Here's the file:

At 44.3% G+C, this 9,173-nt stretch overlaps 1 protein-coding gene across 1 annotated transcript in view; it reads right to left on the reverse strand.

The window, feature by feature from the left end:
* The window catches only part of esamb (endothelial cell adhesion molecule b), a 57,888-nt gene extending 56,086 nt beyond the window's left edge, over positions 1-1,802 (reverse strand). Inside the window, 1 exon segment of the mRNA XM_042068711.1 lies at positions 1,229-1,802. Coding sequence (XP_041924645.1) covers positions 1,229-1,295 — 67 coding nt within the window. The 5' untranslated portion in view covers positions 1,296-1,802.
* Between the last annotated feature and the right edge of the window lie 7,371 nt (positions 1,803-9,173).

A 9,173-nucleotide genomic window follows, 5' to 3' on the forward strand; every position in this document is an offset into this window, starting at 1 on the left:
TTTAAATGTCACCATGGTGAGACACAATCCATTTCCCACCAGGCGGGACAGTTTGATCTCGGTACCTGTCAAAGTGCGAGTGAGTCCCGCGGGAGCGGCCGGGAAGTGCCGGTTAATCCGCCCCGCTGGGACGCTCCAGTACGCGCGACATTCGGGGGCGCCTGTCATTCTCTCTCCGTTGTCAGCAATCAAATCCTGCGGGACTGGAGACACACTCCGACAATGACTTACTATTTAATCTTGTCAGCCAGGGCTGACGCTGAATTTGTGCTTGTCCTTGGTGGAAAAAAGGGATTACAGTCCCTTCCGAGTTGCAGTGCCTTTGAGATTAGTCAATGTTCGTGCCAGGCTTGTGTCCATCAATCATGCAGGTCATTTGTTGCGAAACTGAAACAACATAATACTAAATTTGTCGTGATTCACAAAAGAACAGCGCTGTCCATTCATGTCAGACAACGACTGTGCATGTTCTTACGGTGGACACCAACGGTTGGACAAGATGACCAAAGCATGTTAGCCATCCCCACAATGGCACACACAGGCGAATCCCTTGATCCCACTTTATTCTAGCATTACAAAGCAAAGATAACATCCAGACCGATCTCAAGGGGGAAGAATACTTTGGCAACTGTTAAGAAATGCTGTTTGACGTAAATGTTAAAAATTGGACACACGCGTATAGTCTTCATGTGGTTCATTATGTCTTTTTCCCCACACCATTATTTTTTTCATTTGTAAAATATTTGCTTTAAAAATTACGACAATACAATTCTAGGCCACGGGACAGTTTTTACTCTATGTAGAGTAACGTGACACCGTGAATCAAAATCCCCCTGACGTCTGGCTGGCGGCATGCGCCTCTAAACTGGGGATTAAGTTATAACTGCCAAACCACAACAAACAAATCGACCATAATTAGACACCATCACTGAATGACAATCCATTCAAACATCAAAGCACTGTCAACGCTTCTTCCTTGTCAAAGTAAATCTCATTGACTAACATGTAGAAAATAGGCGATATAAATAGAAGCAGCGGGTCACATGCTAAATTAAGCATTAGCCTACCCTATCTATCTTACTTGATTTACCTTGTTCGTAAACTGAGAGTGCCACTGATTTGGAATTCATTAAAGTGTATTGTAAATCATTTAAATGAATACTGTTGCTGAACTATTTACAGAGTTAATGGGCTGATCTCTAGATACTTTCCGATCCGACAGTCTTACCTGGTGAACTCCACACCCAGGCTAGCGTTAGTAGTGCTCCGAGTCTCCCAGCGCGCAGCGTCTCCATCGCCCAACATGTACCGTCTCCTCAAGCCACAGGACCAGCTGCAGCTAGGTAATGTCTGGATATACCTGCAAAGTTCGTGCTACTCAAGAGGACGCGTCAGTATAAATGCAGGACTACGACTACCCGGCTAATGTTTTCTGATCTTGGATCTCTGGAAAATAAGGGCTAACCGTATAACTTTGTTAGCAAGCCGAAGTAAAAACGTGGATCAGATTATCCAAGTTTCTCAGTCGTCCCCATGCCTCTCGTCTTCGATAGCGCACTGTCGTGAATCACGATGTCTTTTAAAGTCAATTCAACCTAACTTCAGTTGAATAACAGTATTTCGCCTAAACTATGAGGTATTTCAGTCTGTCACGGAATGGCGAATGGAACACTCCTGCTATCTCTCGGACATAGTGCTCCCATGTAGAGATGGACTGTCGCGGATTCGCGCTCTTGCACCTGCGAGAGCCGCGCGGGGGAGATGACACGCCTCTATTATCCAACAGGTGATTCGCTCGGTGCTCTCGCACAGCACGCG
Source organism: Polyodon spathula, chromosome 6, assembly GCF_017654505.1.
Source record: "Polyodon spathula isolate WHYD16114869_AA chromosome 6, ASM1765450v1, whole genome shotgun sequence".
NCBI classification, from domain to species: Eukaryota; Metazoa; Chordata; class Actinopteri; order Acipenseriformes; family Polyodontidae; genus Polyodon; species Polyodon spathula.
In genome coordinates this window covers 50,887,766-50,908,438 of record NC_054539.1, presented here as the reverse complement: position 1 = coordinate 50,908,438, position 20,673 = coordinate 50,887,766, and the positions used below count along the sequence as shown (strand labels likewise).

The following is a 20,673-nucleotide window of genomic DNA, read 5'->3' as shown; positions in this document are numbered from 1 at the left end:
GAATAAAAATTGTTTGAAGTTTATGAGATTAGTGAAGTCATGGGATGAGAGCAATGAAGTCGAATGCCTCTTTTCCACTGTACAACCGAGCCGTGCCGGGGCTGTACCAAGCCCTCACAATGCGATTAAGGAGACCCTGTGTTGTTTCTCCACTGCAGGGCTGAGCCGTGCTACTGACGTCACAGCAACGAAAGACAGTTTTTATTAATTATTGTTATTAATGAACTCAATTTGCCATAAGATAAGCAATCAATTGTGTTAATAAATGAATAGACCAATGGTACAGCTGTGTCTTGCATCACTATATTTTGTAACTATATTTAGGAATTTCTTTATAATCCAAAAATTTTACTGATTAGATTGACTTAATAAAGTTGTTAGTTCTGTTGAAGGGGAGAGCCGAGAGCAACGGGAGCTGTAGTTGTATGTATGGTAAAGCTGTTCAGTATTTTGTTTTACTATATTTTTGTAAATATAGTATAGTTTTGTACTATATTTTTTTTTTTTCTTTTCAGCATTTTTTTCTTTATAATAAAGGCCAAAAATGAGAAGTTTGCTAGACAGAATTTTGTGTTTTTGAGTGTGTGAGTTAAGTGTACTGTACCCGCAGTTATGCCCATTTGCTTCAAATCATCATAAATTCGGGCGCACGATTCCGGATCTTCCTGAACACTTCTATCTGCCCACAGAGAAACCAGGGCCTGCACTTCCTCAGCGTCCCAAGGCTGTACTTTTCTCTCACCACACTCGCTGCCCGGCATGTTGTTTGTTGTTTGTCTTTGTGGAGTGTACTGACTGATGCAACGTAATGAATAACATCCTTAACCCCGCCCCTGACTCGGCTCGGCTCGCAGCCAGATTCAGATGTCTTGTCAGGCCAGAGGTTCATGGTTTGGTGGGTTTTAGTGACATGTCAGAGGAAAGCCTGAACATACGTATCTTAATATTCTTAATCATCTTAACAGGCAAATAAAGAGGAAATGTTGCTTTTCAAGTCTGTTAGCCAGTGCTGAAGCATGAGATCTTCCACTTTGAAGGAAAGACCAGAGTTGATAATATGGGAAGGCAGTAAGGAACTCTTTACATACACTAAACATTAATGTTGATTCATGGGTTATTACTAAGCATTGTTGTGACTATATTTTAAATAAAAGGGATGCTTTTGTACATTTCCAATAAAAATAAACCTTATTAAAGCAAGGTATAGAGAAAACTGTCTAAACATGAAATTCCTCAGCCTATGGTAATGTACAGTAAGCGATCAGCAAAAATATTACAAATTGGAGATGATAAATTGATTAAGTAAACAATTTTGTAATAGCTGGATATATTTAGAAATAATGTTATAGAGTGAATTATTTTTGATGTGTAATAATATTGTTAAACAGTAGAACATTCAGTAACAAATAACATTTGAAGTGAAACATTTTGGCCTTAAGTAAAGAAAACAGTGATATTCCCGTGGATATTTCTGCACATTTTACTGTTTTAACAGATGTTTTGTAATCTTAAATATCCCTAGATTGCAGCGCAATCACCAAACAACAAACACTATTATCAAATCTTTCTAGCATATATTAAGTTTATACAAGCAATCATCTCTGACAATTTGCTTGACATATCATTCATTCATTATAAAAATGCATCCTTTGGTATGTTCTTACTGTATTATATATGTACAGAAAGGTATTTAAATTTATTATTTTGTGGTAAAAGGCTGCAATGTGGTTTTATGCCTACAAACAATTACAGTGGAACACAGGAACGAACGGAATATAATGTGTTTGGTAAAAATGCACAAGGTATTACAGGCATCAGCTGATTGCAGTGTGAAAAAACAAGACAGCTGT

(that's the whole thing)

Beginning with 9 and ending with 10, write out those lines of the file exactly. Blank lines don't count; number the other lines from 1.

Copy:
NCBI classification, from domain to species: Eukaryota; Metazoa; Chordata; class Actinopteri; order Acipenseriformes; family Polyodontidae; genus Polyodon; species Polyodon spathula.
In genome coordinates this window covers 50,887,766-50,908,438 of record NC_054539.1, presented here as the reverse complement: position 1 = coordinate 50,908,438, position 20,673 = coordinate 50,887,766, and the positions used below count along the sequence as shown (strand labels likewise).